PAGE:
The military as a social construct is a widely varied, vast and historically rich field to study. Throughout history, life before, between and after battles concerned housing, socializing, and relating to people in the disputed regions, at home, and in permanent or temporary camps and bases.
The American military is one which pays deep respect to the Roman style of supporting families who traveled with the large armies and lived at the more permanent installations. Today’s military determined long ago that providing the maximum support for the families of the soldiers, sailors and airmen was a major factor in retaining volunteers.
During the past thirty years, the US military has been an all volunteer force. As a result, the overall construct of keeping families together, providing support and housing, and transporting whole households to far flung places, if necessary, has been at the core of our military retention policy.
In the 1970s, women had a traditional role as the supporters of their husband’s business and professional image. Women were expected to serve as the managers of the household as well as in community service positions that enhanced their husband’s image.
Times were hard for military women who were abandoned or divorced by their husbands, however. They were quickly cut off from their position in the military and from the support that the military provided. Many found themselves in isolated areas, far from home, with the children, and with no support.
Now, things are not much better in terms of divorcees or widows and the children having to suddenly leave the military, but there are improvements in getting child support, Veteran’s benefits, Social Security, and other support as needed.
But the late 1970s were also times of massive openings in military and civilian fields that were previously closed to women. A huge group of women, as a result, were now the homemakers, social service volunteers, AND the soldiers, too. In many cases, the male spouse was the civilian counterpart of a household.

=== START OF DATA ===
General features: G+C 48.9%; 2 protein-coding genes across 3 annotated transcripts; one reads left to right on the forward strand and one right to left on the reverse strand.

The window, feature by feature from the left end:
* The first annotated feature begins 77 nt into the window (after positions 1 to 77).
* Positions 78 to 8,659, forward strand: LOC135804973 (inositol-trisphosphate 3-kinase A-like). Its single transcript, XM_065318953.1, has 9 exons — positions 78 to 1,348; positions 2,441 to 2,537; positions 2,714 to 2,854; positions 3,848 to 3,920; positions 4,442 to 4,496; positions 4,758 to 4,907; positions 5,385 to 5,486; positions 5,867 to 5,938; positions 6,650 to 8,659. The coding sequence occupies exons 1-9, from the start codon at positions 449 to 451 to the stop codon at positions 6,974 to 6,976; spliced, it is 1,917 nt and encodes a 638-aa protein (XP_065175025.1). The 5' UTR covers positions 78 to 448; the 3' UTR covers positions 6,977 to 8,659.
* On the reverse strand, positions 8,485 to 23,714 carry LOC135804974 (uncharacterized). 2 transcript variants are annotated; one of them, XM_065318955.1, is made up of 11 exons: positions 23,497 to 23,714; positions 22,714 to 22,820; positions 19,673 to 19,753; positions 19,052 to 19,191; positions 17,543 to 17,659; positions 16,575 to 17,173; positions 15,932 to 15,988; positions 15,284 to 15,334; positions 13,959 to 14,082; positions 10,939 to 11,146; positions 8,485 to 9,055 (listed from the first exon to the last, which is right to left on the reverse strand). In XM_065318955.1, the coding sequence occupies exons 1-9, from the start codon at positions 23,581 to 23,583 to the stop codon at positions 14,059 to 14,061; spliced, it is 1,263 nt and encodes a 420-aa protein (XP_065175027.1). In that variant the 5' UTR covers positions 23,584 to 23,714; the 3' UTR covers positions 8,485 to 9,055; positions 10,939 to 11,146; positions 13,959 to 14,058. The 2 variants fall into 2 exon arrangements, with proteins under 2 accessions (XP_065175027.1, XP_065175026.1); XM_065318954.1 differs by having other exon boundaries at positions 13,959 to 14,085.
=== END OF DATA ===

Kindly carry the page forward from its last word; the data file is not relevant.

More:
Gay and lesbian soldiers have always been a part of the military social community. Whether legally married, divorced or single, gay soldiers can play any traditional social role that is appropriate for men and women on a military base. There has always been a high level of personal and social tolerance for gay and lesbian soldiers that was based on the qualities of the individual and whether the individuals exercised discretion.
This is because heterosexuals in the military have, and have always had, massive amounts of adultery and other sexual proclivities that are equally illegal. No one truly benefited from pointing fingers thirty years ago, or does so now.
While there has always been a stabilized core of very young and very inexperienced singles and couples who enter military social life, the older and wiser members of military life have not changed the social requirements that soldiers and families have to meet in order to be judged on their overall image and performance. Personal life conduct is still evaluated as a component of one’s overall image and performance, while civilian life allows comparable immense privacy while away from the job.
Club membership is still an unwritten mandatory requirement for non commissioned and commissioned officers. Volunteer work to help the community at large is still required of officers and any enlisted personnel who wish to gain extra award and recognition. Those who live on base are still living in a very close community that is still called “life in the fishbowl”. And the rank of one spouse still filters over to the relative social position of the other spouse.
There is still a line that is not to be crossed in social interaction between Officer and Enlisted personnel, and on base housing is still generally segregated. However, in the past thirty years, there is a vast increase in opportunities to live in off base housing, often in communities that are distant from the military installation. This creates either a dilution of the military societies off duty relationships, or a separation between those who are “base” or “economy” folks.
Finally, while a woman’s ability to be independent, to have careers, and to meet the highest educational goals has created new roles in military social life, there are still large blocs of women who play the traditional roles of homemaker and informal social support for their husband’s careers.
Many of those who play traditional roles have always provided a lot of badly needed support and help for the younger members of base society, both single and married. Many of those who are in “traditional” roles are substantial men and women who act as single parents, and who contribute to the well being of others on base while their spouses are on long term and short term deployments.
As a result, in thirty years, there have been vast areas of change, but there have also been major areas of military social life that have stayed the same.